You may contact the Washington State Department of Licensing:
- Licensing Unit: Phone: 360.664.6488 or 360.664.6500; Email: RealEstate@dol.wa.gov
- Education Unit: Phone: 360.664.6505; Email: ReEducation@dol.wa.gov
4 Practical Strategies to Build a Property Management Career in Washington
1) Obtain the WA real estate license
Although there are certain activities you may perform without a real estate license, the things you can do are very limited. Once you have a real estate broker license, you may work under a licensed managing broker in providing key components of property management. For example, rent, list, negotiate property rental agreement, rents collection.
If you want to move up in the field, getting a real estate salesperson license is a “must”.
Since you are reading up to this point, I bet you must be interested in becoming a property manager. If that requires you to get a real estate salesperson license in your state, your first step is to complete the pre-license education. You should select one that has an excellent reputation and a long-term track record of satisfying students. RealEstateExpress is exactly that! You may click here to check it out yourself. (**)
2) Network with other real estate professionals
You may consider joining the National Association of Residential Property Managers (NARPM). This allows you to connect with other property managers, thus learn from their valuable experience and share ideas with one another. You will also find updates on the housing markets, changes to the laws and regulations.
Another group you may consider is the Washington REALTORS. It consists of mostly real estate professionals. If you plan to run your own property management company, this can be a great referral source for your business. They also have great resources such as the Legal Hotline, Tech Helpline, Education and RPAC resources.
3) Keep up to date with the real estate laws and best practices
Property managers are constantly tasked with new responsibilities and challenges. With the rise of online rental applications, environmental health and safety requirements, it’s important for property managers to be up-to-date on what their renters are looking for in a home.
The Board has a 62 pages file on the “The Law Relating to Real Estate Brokers and Managing Brokers.” It basically covers most of the topics on the roles and responsibility of a real estate licensee. You can find its link in the reference section below.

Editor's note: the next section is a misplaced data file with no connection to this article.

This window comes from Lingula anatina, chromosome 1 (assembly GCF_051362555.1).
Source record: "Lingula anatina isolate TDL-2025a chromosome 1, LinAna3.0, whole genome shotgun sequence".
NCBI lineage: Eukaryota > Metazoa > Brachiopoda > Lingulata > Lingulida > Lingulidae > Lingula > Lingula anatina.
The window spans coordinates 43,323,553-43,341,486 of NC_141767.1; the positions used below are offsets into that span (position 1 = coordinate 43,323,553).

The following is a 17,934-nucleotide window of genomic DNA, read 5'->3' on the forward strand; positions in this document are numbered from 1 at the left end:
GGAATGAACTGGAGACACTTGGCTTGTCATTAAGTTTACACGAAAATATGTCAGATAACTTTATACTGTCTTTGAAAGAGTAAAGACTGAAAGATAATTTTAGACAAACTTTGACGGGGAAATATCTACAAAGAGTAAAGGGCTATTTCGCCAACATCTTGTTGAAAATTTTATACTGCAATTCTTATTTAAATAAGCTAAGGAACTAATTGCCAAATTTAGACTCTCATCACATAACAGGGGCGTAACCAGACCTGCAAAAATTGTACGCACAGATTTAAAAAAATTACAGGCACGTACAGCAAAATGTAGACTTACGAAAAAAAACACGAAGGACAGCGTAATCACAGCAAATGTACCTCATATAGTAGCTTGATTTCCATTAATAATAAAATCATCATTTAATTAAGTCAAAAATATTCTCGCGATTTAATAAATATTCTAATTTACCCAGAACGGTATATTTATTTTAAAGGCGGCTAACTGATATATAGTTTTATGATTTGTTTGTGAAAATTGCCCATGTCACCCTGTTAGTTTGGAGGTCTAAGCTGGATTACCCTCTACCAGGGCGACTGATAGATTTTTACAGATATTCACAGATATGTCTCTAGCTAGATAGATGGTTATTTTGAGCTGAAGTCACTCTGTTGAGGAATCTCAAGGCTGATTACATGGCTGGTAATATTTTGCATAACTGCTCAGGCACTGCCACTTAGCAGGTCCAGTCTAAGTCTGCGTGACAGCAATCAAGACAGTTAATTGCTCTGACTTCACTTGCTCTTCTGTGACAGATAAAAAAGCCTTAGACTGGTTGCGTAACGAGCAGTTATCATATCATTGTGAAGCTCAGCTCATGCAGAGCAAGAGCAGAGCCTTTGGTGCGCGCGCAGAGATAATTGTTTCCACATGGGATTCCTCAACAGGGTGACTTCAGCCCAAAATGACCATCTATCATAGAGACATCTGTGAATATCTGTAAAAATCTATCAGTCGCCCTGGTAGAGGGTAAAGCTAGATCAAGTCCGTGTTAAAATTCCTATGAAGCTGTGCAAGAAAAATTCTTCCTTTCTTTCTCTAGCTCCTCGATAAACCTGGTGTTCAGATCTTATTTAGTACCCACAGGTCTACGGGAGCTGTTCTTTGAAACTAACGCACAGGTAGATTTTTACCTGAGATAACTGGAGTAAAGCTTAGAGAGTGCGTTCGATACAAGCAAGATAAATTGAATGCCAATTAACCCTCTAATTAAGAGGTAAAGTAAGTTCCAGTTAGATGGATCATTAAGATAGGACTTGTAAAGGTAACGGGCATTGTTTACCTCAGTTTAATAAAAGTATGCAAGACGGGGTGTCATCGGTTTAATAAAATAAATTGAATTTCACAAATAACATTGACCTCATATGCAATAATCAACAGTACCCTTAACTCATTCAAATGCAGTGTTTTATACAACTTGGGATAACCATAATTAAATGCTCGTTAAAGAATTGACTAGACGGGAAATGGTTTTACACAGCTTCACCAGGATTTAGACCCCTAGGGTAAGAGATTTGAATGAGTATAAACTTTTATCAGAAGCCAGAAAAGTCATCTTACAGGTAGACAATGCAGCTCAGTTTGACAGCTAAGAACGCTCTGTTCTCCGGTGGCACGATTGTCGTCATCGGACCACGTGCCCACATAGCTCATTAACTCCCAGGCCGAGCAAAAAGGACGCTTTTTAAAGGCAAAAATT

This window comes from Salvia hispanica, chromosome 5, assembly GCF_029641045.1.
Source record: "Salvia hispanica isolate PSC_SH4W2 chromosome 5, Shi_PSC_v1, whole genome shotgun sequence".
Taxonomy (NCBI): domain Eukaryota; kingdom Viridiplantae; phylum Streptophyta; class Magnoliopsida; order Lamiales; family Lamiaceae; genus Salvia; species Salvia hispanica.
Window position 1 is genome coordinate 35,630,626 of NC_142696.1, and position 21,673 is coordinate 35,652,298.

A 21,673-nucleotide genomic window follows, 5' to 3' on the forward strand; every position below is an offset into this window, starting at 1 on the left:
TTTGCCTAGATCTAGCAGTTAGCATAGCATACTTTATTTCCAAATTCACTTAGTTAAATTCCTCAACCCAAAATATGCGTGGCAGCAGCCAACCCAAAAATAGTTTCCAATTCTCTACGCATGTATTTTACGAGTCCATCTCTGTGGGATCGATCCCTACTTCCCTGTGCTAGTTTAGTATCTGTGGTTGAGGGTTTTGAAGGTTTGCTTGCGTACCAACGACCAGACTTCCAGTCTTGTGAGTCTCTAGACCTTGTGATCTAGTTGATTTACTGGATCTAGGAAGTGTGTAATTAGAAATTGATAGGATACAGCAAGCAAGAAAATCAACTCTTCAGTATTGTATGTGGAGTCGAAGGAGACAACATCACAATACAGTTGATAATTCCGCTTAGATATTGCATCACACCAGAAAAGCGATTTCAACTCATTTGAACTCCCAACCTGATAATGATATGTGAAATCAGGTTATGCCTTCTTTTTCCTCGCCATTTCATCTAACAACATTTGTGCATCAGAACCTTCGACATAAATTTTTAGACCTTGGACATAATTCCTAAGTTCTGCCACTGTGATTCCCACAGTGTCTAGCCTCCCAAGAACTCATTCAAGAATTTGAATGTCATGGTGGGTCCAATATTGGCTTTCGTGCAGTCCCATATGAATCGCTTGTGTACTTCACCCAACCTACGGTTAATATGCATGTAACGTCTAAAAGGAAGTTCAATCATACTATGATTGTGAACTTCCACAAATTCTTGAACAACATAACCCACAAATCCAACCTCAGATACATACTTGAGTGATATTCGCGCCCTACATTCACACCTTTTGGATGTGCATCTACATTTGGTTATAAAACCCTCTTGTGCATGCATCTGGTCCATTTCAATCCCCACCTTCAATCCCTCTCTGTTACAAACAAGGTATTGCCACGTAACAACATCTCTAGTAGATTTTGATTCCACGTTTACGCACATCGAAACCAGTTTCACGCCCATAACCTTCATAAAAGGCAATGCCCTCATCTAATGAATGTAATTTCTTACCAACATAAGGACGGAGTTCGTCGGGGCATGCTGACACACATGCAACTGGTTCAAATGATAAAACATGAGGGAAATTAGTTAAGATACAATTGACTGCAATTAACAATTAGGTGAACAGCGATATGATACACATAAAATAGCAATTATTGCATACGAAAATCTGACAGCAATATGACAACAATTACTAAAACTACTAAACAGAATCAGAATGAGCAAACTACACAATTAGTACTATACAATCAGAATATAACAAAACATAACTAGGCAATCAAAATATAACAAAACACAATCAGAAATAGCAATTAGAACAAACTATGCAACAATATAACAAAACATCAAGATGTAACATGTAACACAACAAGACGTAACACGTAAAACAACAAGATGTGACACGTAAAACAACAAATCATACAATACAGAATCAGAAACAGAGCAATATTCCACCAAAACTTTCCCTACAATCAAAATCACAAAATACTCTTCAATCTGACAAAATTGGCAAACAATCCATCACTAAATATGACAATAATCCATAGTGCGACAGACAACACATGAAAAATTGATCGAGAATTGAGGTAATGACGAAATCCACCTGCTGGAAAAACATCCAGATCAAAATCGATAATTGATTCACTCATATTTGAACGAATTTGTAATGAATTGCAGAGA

You may also consider taking the following courses to equip yourself with the property management knowledge. They are offered by Institute of Real Estate Management (IREM). IREM is an affiliate of the National Association of REALTORS®.
- Managing Residential Properties (**)
- Managing Commercial Properties (**)
- Managing Condominium and Homeowners Associations (**)
Even though they are not part of the pre-license education requirement, your enhanced knowledge will help to set you apart from others in the industry.
4) Start your own property management company
Rather than working for someone else, you may consider getting a real estate broker license and start a property management company. This allows you to hire other licensed property managers, thus, lead to a scalable business model.
However, running a company is very different from working as an employed property manager. You need to figure out all the different aspects of the business, such as marketing, branding, prospecting, hiring, training, and accounting.
The expenses will also be a lot higher. In addition to the broker license, you also need to account for business insurance, staff’s salary and benefits, office rent, furniture, office supplies, software, many more.
To obtain a real estate managing broker license in Washington, you must:
- Have at least 3 years of active real estate work experience;
- Complete 90 hours of pre-license courses from an approved education provider;
- Pass the Washington Real Estate Managing Broker Exam;
- Submit a Broker Application and fee to the Washington Real Estate Commission;
- Complete CE and license renewal requirement
Disclaimer: The information in this post is for general information only, and not intend to provide any advice. They are subjected to change without any notice, and not guaranteed to be error-free. Some of the posts on RealEstateCareerHQ.com may contain views and opinions from the interviewees. They do not reflect our view or position.
(**) Affiliate Disclosure: Please note that some of the links above are affiliate links, and at no additional cost to you. Our company, JCHQ Publishing will earn a commission if you decide to make a purchase after clicking on the link. Please understand that we include them based on our experience or the research on these companies or products, and we recommend them because they are helpful and useful, not because of the small commissions we make if you decide to buy something through the links. Please do not spend any money on these products unless you feel you need them or that they will help you achieve your goals.
- Washington State Department of Licensing- Real Estate Commission (source)
- Fingerprinting and background checks (source)
- The Washington Real Estate Program Candidate handbook (source)
- RedFin – Washington Housing Market (source)
- Washington REALTORS (source)
- Hottest Housing Market in Nearly 15 Years (source)
- Salary.com – Property Manager in Washington (source)
- Washington State Department of Licensing – The Law Relating to Real Estate Brokers and Managing Brokers (source)
- National Association of Residential Property Managers (NARPM) (source)